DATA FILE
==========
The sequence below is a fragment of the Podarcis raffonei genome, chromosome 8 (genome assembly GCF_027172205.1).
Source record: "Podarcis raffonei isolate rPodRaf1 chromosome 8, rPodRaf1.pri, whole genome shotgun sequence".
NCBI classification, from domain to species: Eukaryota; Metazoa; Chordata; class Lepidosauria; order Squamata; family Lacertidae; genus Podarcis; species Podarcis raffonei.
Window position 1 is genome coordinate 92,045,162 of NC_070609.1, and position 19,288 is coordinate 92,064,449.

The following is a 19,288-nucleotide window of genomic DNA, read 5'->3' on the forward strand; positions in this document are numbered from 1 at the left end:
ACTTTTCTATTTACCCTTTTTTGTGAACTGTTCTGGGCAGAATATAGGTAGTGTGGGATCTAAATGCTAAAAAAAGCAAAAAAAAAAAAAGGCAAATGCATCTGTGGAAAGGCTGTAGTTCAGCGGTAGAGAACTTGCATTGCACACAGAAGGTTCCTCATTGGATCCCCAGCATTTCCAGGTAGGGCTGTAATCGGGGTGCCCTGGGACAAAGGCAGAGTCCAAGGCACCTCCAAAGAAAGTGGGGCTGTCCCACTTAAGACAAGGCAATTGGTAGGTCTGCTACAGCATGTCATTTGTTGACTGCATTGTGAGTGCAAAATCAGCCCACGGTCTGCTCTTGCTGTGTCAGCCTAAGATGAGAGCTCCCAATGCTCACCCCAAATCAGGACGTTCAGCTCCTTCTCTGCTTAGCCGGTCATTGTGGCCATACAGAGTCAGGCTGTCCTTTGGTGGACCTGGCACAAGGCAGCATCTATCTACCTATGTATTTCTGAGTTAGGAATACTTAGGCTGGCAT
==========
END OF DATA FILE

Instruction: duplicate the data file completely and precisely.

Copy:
The sequence below is a fragment of the Podarcis raffonei genome, chromosome 8 (genome assembly GCF_027172205.1).
Source record: "Podarcis raffonei isolate rPodRaf1 chromosome 8, rPodRaf1.pri, whole genome shotgun sequence".
NCBI classification, from domain to species: Eukaryota; Metazoa; Chordata; class Lepidosauria; order Squamata; family Lacertidae; genus Podarcis; species Podarcis raffonei.
Window position 1 is genome coordinate 92,045,162 of NC_070609.1, and position 19,288 is coordinate 92,064,449.

The following is a 19,288-nucleotide window of genomic DNA, read 5'->3' on the forward strand; positions in this document are numbered from 1 at the left end:
ACTTTTCTATTTACCCTTTTTTGTGAACTGTTCTGGGCAGAATATAGGTAGTGTGGGATCTAAATGCTAAAAAAAGCAAAAAAAAAAAAAGGCAAATGCATCTGTGGAAAGGCTGTAGTTCAGCGGTAGAGAACTTGCATTGCACACAGAAGGTTCCTCATTGGATCCCCAGCATTTCCAGGTAGGGCTGTAATCGGGGTGCCCTGGGACAAAGGCAGAGTCCAAGGCACCTCCAAAGAAAGTGGGGCTGTCCCACTTAAGACAAGGCAATTGGTAGGTCTGCTACAGCATGTCATTTGTTGACTGCATTGTGAGTGCAAAATCAGCCCACGGTCTGCTCTTGCTGTGTCAGCCTAAGATGAGAGCTCCCAATGCTCACCCCAAATCAGGACGTTCAGCTCCTTCTCTGCTTAGCCGGTCATTGTGGCCATACAGAGTCAGGCTGTCCTTTGGTGGACCTGGCACAAGGCAGCATCTATCTACCTATGTATTTCTGAGTTAGGAATACTTAGGCTGGCAT